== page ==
WolfBrown COVID-19 Audience Outlook Monitor – Ontario

This an audience survey is conducted by WolfBrown on behalf of the Ontario Arts Council and the Toronto Alliance for the performing artists. 80 organizations have participated in the survey.

Soundbites from industry sources

  • Arts and culture workers anticipate an 18-month recovery period and as many as one in three (35%) are uncertain about their future in the arts.
  • Arts and culture organizations are much more optimistic about the ability of their own organization to recover from the impacts of COVID-19 (67%) than they are about the ability of the industry as a whole to recover (42%).
  • Over three times as many individuals AND organizations report very high or high levels of stress and anxiety today (76% and 79%, respectively) as compared to before COVID-19 (26% and 25%).

Source: Prairie Research Associates, National Arts and Culture Impact Survey, January 2020. Survey of individuals and organizations conducted in November 2020; n=2,001.

  • Only 6% of “arts, recreation & information” businesses reported normal or better revenues than usual in November.
  • “Arts, recreation & information” businesses are most likely to agree that there are sector-specific challenges that are not currently being addressed by their provincial government. 50% strongly agree and 20% somewhat agree.
  • Owners of “arts, recreation & information” businesses are the most likely to report psychological health issues: 10 percentage points above the 48% average.

Source: Canadian Federation of Independent Businesses, COVID-19: State of Small Business, November 2020. Survey of CFIB members started November 20, 2020; n=4,127.

  • 2/3 (65%) of festivals and events will not return next year or are uncertain whether they can return if there is not a bailout program created to wipeout deficits created by the impacts of COVID-19.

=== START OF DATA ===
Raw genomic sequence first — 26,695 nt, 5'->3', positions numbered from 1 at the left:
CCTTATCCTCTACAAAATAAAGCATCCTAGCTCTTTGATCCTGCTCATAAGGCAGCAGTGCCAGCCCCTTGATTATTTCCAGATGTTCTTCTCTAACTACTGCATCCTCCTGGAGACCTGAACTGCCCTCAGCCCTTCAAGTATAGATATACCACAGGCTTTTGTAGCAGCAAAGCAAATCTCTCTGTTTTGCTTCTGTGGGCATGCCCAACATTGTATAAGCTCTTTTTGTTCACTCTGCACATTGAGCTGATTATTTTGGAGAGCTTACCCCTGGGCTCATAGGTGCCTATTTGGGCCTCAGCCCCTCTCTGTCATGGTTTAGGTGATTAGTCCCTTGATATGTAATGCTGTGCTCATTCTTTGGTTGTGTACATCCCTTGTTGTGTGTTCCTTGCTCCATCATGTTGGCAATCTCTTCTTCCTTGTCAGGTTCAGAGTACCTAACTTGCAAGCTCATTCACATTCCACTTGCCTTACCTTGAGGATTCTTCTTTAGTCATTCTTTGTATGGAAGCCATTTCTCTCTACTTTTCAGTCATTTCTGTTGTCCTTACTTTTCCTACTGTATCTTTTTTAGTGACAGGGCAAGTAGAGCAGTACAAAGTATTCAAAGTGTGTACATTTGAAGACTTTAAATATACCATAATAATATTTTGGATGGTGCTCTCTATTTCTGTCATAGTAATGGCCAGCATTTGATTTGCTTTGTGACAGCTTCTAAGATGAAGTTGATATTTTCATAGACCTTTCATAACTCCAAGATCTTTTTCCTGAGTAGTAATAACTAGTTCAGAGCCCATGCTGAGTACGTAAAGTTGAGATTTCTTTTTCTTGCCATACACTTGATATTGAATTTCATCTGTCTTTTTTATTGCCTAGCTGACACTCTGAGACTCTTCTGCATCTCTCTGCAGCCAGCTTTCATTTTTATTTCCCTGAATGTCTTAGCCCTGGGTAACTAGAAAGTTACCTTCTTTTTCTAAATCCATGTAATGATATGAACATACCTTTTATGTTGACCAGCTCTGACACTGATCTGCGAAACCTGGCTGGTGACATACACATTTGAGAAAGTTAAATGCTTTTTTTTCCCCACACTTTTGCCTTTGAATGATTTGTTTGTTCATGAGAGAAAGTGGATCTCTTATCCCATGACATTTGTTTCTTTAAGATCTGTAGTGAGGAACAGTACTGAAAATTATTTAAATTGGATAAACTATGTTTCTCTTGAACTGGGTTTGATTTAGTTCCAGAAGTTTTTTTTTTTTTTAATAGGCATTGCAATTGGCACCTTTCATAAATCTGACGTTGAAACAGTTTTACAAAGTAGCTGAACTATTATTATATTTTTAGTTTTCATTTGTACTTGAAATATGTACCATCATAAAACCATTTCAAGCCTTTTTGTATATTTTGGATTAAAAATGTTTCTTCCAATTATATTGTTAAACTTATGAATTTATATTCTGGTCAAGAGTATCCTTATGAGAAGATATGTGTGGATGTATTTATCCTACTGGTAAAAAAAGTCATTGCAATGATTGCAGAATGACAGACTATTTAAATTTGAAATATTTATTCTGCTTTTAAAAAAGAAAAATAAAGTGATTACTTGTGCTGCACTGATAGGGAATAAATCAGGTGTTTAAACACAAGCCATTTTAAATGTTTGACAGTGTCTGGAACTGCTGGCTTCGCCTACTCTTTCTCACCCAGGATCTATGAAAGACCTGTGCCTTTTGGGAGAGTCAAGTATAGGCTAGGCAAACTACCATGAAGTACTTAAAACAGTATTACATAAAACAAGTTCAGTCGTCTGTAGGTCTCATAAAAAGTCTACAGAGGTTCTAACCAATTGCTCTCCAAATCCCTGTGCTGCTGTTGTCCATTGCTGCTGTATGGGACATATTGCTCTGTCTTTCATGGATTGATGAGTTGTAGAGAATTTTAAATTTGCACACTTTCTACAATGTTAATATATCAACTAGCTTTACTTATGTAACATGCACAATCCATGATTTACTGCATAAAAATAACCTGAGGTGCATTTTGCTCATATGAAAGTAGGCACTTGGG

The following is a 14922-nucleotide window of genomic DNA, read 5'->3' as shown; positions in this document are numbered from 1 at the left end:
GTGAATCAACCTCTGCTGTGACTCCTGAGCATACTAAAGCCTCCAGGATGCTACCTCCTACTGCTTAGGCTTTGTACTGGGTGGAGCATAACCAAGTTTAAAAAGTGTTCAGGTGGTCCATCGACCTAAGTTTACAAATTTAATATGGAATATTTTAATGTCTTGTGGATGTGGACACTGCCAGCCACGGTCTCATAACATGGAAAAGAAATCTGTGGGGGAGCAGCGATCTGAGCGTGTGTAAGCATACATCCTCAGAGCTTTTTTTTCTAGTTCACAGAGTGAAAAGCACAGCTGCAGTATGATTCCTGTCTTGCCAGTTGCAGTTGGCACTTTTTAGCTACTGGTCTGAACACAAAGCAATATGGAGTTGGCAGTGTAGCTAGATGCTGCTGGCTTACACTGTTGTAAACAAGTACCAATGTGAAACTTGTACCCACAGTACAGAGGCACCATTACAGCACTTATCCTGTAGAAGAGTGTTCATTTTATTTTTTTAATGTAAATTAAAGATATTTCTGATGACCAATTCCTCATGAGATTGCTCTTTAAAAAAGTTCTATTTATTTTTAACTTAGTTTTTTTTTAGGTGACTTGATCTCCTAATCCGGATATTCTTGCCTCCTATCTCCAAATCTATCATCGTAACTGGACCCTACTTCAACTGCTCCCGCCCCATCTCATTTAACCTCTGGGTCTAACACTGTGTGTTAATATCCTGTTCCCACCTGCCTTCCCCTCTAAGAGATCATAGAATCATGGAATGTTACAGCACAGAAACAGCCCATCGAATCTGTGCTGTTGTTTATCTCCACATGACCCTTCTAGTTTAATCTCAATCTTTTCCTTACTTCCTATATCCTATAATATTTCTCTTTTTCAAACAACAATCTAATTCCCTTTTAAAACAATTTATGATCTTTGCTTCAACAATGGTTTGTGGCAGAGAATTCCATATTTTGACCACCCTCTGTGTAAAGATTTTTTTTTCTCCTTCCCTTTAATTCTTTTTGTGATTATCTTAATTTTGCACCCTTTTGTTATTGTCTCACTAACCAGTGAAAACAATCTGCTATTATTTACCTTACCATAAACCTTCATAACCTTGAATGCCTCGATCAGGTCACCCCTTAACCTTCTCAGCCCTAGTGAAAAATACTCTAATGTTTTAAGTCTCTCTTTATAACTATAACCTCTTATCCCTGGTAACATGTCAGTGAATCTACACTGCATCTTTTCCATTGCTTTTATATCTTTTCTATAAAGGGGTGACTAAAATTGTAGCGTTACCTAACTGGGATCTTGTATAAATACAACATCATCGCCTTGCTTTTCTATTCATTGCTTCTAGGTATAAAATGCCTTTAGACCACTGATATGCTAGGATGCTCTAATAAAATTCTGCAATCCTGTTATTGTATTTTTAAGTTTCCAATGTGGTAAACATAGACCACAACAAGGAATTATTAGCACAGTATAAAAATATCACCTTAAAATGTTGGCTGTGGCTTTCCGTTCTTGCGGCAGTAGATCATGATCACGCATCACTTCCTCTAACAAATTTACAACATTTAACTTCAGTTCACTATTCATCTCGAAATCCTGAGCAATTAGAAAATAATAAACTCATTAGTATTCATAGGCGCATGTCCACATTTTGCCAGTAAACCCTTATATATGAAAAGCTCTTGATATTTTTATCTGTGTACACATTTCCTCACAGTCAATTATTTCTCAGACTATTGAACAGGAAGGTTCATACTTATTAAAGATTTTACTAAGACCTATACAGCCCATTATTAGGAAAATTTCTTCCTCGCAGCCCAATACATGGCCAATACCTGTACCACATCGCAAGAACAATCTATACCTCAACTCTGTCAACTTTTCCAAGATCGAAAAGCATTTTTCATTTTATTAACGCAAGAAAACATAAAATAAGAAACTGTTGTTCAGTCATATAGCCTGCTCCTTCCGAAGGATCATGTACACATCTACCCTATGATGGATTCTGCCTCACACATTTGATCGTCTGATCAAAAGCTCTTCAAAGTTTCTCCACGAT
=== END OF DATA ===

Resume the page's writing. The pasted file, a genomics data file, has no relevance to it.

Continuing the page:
• 2/3 of festivals and events have had to lay off staff (48%) or have reduced employee hours (28%). There was an average 50% reduction in the workforce of those organizations who have had to lay off staff.

Source: Festivals and Major Events Canada, COVID-19: Survey of Festivals and events in Canada, August 2020.

About this web page

This webpage is built with the goal of making it easier for everyone in the performing arts sector to access the latest and most relevant economic indicators during the time of COVID-19. 

Most statistics provided on this page are the result of custom calculations and, as such, can be subject to occasional errors. Users are encouraged to refer to the sources, to read methodological notes, and to run their own calculations.

More statistics can be accessed on Hill Strategies’ Arts Research Monitor, via the Culture Satellite Account or on CAPACOA’s page of performing arts statistics.

Questions or comments about these statistics can be addressed to Frédéric Julien, Director of Research and Development at CAPACOA.

This webpage is maintained and updated collaboratively by CAPACOA, Mass Culture, Fédération culturelle canadienne-française, the Cultural Human Resources Council and the BC Alliance for Arts + Culture in support of the important work done by Statistics Canada, the Cultural Statistics Strategy Consortium, and partner arts service organizations.

Last updated: September 26, 2022